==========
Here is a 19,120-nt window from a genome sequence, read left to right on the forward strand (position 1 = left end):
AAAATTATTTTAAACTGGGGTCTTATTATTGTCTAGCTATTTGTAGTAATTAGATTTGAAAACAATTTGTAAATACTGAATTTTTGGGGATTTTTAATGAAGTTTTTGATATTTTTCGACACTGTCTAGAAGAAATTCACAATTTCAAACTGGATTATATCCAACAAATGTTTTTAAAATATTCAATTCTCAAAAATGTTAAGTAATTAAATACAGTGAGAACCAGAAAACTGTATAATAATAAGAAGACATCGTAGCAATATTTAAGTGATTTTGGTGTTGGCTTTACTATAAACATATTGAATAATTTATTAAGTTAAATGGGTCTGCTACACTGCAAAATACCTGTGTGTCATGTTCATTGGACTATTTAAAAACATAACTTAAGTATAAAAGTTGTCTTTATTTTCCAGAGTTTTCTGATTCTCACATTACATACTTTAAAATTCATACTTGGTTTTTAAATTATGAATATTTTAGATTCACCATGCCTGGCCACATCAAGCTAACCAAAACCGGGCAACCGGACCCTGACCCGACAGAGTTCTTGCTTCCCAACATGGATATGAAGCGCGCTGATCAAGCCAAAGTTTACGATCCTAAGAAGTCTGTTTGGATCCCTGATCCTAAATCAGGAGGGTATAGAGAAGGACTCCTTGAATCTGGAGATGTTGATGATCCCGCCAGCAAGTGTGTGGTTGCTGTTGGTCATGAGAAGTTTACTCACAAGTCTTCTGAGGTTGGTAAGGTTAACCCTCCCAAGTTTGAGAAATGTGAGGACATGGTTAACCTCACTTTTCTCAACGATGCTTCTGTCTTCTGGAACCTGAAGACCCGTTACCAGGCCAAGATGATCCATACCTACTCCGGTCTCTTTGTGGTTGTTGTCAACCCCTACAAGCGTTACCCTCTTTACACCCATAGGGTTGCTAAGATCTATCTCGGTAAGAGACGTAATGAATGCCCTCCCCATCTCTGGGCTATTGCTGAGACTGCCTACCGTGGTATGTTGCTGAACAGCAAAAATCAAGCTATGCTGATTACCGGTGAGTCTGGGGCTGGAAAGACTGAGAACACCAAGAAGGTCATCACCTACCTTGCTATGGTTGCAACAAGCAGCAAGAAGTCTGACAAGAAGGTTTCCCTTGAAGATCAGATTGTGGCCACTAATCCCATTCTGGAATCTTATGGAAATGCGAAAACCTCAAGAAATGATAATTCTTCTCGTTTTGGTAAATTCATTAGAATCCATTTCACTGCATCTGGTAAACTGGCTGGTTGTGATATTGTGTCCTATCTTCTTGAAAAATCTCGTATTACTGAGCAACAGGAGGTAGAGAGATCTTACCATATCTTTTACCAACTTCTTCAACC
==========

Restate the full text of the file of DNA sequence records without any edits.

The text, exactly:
Here is a 19,120-nt window from a genome sequence, read left to right on the forward strand (position 1 = left end):
AAAATTATTTTAAACTGGGGTCTTATTATTGTCTAGCTATTTGTAGTAATTAGATTTGAAAACAATTTGTAAATACTGAATTTTTGGGGATTTTTAATGAAGTTTTTGATATTTTTCGACACTGTCTAGAAGAAATTCACAATTTCAAACTGGATTATATCCAACAAATGTTTTTAAAATATTCAATTCTCAAAAATGTTAAGTAATTAAATACAGTGAGAACCAGAAAACTGTATAATAATAAGAAGACATCGTAGCAATATTTAAGTGATTTTGGTGTTGGCTTTACTATAAACATATTGAATAATTTATTAAGTTAAATGGGTCTGCTACACTGCAAAATACCTGTGTGTCATGTTCATTGGACTATTTAAAAACATAACTTAAGTATAAAAGTTGTCTTTATTTTCCAGAGTTTTCTGATTCTCACATTACATACTTTAAAATTCATACTTGGTTTTTAAATTATGAATATTTTAGATTCACCATGCCTGGCCACATCAAGCTAACCAAAACCGGGCAACCGGACCCTGACCCGACAGAGTTCTTGCTTCCCAACATGGATATGAAGCGCGCTGATCAAGCCAAAGTTTACGATCCTAAGAAGTCTGTTTGGATCCCTGATCCTAAATCAGGAGGGTATAGAGAAGGACTCCTTGAATCTGGAGATGTTGATGATCCCGCCAGCAAGTGTGTGGTTGCTGTTGGTCATGAGAAGTTTACTCACAAGTCTTCTGAGGTTGGTAAGGTTAACCCTCCCAAGTTTGAGAAATGTGAGGACATGGTTAACCTCACTTTTCTCAACGATGCTTCTGTCTTCTGGAACCTGAAGACCCGTTACCAGGCCAAGATGATCCATACCTACTCCGGTCTCTTTGTGGTTGTTGTCAACCCCTACAAGCGTTACCCTCTTTACACCCATAGGGTTGCTAAGATCTATCTCGGTAAGAGACGTAATGAATGCCCTCCCCATCTCTGGGCTATTGCTGAGACTGCCTACCGTGGTATGTTGCTGAACAGCAAAAATCAAGCTATGCTGATTACCGGTGAGTCTGGGGCTGGAAAGACTGAGAACACCAAGAAGGTCATCACCTACCTTGCTATGGTTGCAACAAGCAGCAAGAAGTCTGACAAGAAGGTTTCCCTTGAAGATCAGATTGTGGCCACTAATCCCATTCTGGAATCTTATGGAAATGCGAAAACCTCAAGAAATGATAATTCTTCTCGTTTTGGTAAATTCATTAGAATCCATTTCACTGCATCTGGTAAACTGGCTGGTTGTGATATTGTGTCCTATCTTCTTGAAAAATCTCGTATTACTGAGCAACAGGAGGTAGAGAGATCTTACCATATCTTTTACCAACTTCTTCAACC